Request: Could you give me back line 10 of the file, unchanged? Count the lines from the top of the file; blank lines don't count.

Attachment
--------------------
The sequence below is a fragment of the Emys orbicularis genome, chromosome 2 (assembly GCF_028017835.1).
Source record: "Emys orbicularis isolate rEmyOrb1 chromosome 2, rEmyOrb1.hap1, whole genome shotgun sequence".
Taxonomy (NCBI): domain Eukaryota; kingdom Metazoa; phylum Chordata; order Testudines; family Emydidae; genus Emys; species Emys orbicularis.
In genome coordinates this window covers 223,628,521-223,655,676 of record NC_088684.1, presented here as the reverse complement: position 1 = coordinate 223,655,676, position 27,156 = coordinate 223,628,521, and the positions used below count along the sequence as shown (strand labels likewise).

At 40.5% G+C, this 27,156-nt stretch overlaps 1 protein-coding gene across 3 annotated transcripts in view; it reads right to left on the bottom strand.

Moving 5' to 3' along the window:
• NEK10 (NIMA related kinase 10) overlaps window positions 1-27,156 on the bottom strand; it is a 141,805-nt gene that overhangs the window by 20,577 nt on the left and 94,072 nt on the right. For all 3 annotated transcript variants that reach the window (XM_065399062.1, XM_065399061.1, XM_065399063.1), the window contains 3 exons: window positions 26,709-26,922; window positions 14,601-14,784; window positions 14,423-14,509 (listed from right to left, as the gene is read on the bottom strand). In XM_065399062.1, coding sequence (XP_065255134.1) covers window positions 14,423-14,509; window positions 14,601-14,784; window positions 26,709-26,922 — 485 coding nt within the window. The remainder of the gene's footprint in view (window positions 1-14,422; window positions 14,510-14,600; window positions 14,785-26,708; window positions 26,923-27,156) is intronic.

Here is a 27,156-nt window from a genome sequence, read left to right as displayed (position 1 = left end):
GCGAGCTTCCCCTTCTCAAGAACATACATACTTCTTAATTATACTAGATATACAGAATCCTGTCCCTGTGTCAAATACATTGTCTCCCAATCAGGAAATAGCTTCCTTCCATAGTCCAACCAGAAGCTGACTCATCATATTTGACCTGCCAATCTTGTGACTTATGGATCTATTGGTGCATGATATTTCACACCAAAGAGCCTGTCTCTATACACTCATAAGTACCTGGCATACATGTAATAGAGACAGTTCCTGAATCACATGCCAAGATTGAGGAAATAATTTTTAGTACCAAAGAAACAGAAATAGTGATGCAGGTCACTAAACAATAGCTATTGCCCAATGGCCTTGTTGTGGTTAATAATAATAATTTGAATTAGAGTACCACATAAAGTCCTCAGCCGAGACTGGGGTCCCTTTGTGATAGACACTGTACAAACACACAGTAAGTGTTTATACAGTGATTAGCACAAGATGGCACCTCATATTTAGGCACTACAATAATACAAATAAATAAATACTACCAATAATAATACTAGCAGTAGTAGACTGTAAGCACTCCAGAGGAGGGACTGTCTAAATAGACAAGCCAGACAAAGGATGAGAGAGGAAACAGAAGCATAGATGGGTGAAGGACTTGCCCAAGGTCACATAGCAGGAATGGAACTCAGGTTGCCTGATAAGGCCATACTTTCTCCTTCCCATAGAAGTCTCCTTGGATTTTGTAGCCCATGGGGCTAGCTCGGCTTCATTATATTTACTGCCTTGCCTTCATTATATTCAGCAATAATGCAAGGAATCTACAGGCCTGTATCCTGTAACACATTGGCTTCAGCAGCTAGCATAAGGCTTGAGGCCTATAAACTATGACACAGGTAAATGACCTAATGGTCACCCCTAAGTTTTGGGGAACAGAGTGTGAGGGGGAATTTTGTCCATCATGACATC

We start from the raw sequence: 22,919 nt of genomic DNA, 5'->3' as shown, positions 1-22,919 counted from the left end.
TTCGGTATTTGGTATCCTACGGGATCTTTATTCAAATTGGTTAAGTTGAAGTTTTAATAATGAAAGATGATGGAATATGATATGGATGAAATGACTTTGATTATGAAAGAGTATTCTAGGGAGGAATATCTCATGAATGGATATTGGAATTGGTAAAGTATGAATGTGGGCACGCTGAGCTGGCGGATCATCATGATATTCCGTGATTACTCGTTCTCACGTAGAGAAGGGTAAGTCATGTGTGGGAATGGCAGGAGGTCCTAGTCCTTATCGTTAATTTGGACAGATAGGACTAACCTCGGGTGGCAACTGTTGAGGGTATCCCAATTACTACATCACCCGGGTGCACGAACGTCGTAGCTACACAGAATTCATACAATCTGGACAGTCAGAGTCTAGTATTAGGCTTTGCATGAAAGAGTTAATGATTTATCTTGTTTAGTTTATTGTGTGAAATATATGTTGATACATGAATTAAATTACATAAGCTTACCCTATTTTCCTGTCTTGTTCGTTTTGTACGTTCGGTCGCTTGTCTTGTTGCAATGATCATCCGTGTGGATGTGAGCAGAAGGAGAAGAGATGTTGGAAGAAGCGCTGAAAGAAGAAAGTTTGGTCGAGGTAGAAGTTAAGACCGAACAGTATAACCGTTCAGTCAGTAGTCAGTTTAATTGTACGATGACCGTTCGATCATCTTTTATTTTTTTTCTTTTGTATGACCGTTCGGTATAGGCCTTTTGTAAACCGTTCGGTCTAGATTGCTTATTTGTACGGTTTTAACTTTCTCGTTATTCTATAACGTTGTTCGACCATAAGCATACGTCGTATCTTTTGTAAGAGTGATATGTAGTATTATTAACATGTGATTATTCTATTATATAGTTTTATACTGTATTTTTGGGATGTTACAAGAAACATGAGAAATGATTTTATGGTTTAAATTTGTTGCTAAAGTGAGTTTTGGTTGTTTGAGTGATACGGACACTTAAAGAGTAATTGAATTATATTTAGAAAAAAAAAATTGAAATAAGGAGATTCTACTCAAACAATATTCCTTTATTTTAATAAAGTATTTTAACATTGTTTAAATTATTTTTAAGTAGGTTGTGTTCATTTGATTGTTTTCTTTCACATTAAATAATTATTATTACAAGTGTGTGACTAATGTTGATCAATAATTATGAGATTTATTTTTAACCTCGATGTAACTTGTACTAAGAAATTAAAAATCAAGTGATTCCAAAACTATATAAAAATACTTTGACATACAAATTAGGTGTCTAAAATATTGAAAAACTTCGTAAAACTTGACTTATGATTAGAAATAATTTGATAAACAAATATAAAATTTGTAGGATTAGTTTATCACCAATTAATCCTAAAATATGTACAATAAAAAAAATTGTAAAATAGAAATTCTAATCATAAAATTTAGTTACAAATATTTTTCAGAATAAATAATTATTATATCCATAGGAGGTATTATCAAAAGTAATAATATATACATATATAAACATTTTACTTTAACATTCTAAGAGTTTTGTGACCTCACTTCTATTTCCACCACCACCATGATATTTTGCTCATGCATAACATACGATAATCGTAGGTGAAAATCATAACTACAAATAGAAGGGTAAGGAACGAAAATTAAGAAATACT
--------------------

We start from the raw sequence: 22,919 nt of genomic DNA, 5'->3' as shown, positions 1-22,919 counted from the left end.